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Archive for July, 2011

DEPARTMENT OF STATE

STATEMENT OF KURT M. CAMPBELL

ASSISTANT SECRETARY FOR EAST ASIAN AND PACIFIC AFFAIRS

BEFORE THE HOUSE COMMITTEE ON FOREIGN AFFAIRS

SUBCOMMITTEE ON AFRICA, GLOBAL HEALTH, AND

HUMAN RIGHTS INTERNATIONAL PARENTAL CHILD ABDUCTION

JULY 28, 2011

—–

Chairman Smith, Ranking Member Payne, and distinguished Members of

the Committee, thank you for the opportunity to appear before you today to testify

on international parental child abduction in Japan. I want to particularly thank this

Committee for its leadership on advancing dialogue and focus on this important

issue.

Overall U.S.-Japan relations are strong. The Japanese public has been

enormously grateful to the United States for the speed, size and effectiveness of

our response to the earthquake and tsunami on March 11, including the U.S.

military’s “Operation Tomadachi (friend)” that supported Japanese search, rescue,

and relief operations. The United States has also provided equipment and expert

assistance to assist with the damaged nuclear reactors. American business and

private citizens have donated generously to relief efforts. Thanks in part to

American relief efforts, favorable opinion of the United States is at its highest

point in nearly a decade, climbing to 85 percent positive this spring.

The U.S.-Japan alliance is the cornerstone for American strategic

engagement in the Asia-Pacific. With American forward deployed forces in the

Pacific stationed in Japan, our ability to operate and project power and influence in

Asia is directly linked to our treaty alliance with Japan. The U.S.-Japan alliance

has helped underwrite peace and stability in East Asia for over 50 years and

enabled a context for economic growth and prosperity. As the world’s third largest

economy and a democratic nation our shared interests in promoting peace, security,

and prosperity are central features of our partnership,

While the U.S.-Japan relationship is overwhelmingly positive and an

essential feature of our strategic engagement in the Asia-Pacific region, the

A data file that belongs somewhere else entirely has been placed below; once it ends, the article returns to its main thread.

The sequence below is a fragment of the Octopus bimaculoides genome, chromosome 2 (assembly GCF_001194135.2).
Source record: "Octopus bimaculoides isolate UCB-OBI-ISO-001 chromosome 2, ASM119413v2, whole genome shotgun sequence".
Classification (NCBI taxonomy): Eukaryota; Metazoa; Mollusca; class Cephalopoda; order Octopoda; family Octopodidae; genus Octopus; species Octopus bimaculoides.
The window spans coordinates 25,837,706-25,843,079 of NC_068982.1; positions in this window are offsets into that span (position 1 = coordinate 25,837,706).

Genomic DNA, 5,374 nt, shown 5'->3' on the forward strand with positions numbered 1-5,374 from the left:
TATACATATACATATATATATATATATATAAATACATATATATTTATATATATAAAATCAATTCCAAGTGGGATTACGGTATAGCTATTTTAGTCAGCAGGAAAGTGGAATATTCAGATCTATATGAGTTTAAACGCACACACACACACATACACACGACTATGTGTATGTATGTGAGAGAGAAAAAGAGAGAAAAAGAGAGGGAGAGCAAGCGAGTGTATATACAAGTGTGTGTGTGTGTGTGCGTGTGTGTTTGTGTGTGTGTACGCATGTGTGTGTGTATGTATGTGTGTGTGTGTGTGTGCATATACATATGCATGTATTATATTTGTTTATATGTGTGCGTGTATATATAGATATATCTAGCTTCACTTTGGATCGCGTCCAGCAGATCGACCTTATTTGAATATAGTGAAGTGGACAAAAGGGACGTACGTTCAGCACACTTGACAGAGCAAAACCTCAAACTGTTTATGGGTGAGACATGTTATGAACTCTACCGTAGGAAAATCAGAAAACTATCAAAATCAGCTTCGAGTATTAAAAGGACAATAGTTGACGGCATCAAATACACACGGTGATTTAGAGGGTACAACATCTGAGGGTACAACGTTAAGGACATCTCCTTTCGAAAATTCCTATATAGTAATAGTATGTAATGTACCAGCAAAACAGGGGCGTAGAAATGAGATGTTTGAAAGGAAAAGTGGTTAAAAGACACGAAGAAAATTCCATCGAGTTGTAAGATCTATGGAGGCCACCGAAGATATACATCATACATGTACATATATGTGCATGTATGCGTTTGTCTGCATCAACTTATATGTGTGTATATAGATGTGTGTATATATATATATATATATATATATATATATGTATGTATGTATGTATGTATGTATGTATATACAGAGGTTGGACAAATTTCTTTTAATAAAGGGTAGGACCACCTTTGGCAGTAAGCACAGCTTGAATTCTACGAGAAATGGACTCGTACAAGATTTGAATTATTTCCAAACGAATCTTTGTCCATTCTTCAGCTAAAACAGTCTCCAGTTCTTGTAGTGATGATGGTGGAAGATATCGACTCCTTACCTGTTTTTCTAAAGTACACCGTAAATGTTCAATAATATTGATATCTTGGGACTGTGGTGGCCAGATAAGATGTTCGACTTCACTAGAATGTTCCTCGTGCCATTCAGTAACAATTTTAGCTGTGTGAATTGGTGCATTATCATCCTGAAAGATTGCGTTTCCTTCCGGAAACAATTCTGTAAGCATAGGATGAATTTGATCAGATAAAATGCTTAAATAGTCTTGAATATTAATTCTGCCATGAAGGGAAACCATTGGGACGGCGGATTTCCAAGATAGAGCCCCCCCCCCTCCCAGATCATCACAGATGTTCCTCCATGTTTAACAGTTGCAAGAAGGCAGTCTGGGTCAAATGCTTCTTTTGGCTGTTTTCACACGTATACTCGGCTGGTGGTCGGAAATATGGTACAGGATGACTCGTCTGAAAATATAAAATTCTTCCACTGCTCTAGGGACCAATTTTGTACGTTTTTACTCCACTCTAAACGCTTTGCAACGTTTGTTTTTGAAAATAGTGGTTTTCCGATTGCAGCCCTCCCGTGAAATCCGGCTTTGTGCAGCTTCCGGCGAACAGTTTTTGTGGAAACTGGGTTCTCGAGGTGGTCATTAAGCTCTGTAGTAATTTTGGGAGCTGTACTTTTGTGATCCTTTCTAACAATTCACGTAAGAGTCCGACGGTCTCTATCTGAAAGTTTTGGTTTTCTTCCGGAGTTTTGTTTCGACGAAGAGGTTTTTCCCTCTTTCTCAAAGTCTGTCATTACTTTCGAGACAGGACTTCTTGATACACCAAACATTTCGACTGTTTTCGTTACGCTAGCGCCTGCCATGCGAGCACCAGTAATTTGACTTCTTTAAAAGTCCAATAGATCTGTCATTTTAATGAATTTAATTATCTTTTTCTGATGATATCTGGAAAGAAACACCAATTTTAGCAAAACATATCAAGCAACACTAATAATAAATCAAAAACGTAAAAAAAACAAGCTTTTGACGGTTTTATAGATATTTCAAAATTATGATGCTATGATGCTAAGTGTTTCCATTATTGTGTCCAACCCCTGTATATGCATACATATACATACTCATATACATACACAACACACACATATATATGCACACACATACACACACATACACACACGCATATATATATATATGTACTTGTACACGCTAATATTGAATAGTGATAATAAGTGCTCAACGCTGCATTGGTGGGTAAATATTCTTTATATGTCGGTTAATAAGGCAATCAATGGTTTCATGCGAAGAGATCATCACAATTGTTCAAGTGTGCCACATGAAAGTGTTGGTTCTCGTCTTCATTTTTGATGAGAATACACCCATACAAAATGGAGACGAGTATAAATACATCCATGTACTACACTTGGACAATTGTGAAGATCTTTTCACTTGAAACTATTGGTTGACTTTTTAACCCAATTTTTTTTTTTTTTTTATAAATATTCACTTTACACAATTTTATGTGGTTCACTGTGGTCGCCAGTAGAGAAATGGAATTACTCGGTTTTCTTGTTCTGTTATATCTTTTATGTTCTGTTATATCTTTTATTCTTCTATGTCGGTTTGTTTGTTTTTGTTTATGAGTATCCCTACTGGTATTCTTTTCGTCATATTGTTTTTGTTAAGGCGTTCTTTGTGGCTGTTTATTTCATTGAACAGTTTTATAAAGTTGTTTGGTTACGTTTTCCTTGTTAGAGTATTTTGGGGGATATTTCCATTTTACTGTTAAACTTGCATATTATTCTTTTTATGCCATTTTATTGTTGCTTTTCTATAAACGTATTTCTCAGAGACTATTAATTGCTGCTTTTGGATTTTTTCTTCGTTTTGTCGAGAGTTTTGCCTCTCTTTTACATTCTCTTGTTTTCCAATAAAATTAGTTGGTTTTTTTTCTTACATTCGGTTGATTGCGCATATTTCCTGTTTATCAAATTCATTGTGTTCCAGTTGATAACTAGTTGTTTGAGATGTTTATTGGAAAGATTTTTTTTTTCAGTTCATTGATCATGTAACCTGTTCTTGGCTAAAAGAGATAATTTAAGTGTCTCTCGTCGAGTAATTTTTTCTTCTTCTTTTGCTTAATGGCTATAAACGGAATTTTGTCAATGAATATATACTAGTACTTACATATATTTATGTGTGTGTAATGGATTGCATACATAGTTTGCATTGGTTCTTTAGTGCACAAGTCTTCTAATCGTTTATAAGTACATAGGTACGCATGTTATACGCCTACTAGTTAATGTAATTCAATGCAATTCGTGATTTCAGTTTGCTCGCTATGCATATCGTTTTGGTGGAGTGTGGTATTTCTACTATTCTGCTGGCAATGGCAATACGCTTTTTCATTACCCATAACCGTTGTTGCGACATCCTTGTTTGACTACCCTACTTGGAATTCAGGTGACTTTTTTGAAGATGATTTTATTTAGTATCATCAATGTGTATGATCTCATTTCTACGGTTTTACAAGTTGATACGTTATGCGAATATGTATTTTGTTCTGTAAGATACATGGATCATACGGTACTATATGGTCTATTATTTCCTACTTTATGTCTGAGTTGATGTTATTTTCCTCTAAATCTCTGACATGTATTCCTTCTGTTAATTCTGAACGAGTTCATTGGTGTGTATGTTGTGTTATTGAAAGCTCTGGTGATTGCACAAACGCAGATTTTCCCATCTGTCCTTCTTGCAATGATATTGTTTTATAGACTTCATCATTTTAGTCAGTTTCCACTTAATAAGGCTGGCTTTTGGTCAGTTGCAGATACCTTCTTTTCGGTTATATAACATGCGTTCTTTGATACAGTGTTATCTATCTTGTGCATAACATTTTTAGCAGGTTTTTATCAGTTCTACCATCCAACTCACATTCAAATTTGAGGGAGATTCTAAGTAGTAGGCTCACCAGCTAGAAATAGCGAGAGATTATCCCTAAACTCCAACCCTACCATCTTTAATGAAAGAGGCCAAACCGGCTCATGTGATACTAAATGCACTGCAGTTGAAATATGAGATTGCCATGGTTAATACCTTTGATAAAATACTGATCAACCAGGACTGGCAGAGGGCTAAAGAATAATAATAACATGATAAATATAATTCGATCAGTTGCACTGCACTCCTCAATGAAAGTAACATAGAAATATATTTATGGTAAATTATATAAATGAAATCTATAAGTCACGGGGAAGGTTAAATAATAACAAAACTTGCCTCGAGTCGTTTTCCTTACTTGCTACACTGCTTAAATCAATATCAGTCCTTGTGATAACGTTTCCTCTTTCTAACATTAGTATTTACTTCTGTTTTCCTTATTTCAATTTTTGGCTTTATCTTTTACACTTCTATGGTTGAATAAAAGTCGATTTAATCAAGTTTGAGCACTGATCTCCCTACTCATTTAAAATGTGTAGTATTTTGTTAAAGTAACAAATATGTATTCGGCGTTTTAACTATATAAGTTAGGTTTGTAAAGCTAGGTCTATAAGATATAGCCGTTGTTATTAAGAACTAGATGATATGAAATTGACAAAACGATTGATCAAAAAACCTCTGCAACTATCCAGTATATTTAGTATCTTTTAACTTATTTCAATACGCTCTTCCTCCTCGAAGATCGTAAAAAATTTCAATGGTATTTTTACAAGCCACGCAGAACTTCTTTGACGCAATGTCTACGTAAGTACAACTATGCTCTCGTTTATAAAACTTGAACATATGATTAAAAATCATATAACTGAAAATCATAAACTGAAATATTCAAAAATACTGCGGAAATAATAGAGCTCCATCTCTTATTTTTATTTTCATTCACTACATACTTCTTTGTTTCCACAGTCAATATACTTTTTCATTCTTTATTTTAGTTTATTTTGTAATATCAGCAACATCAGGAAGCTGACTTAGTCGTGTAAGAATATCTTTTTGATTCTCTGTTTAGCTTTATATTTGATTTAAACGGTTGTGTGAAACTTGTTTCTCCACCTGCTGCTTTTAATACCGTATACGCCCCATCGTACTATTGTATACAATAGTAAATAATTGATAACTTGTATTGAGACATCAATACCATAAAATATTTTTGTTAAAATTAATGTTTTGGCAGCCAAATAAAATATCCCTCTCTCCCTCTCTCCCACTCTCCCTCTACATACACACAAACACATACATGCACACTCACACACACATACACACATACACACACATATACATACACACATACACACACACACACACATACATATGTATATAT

perennial issue of international parental child abduction in Japan remains a point of

concern for the Department of State and the United States Government. Greater

access to Japan – enabled by more frequent and direct air links to Tokyo – has

increased the number of parental abduction cases involving Japan, and with a

direct impact on U.S. nationals as well as Japanese citizens. As recently as 2005,

the Department counted only 11 reported abduction cases involving Japan. Today

the Department tracks 123 active abduction cases involving 173 children with

Japan alone.

To address this issue Secretary Clinton, Assistant Secretary Janice Jacobs,

Ambassador Roos, and Ambassador Susan Jacobs, and I, alongside many other

Department officials have consistently urged Japan to ratify the 1980 Hague

Convention on the Civil Aspects of International Child Abduction (“the Convention”) in the hopes of establishing a legal mechanism to address the rising

tide of international abduction cases in Japan. Secretary Clinton has repeatedly

raised this issue at the highest levels of the Japanese government. In addition, all of

us routinely hold town hall meetings and correspond with members of the

community of U.S. nationals who have had their children illegally abducted to

Japan. These town hall meetings provide important inputs to our policy

formulation process and allow parents to meet with a broad range of interagency

stakeholders from the U.S. government to help answer questions. Regardless of the

progress made toward Japanese ratification of the Convention, I am personally

committed to holding these meetings.

The Convention seeks to protect children from the harmful effects of their

wrongful removal or retention across international borders, which is a tragedy for

all concerned. The Convention further establishes procedures to ensure the prompt

return of children to the country of their habitual residence when wrongfully

removed or retained and secures protection for rights of access of both parents to

their children. Under the Convention, a country is not bound to order the return of

a child, if it is established that there is a grave risk that his or her return would

expose the child to physical or psychological harm or otherwise place the child in

an intolerable situation. While this exception to return is intended to be applied

narrowly, it is an important measure to protect those children who would be placed

at risk if returned to the habitual residence. To date, 85 countries have acceded to

the Convention.

Japan is the only G-7 nation that has not implemented the Convention.

Currently the left-behind parents of children abducted to or from Japan have little

hope of having their children returned and encounter great difficulties in obtaining

access to their children and exercising their parental rights and responsibilities.

We are pleased, however, that our efforts to encourage Japan to join the

Convention appear to be bearing fruit. On May 20 of this year, Prime Minister

Naoto Kan’s Cabinet publicly stated the GOJ’s intention to ratify the Convention.

Soon thereafter, Prime Minister Kan himself relayed this message to President

Obama when the two heads of state met at the G-8 Summit held in Deauville,

France.

Japanese officials have indicated that after ratification Japan’s implementing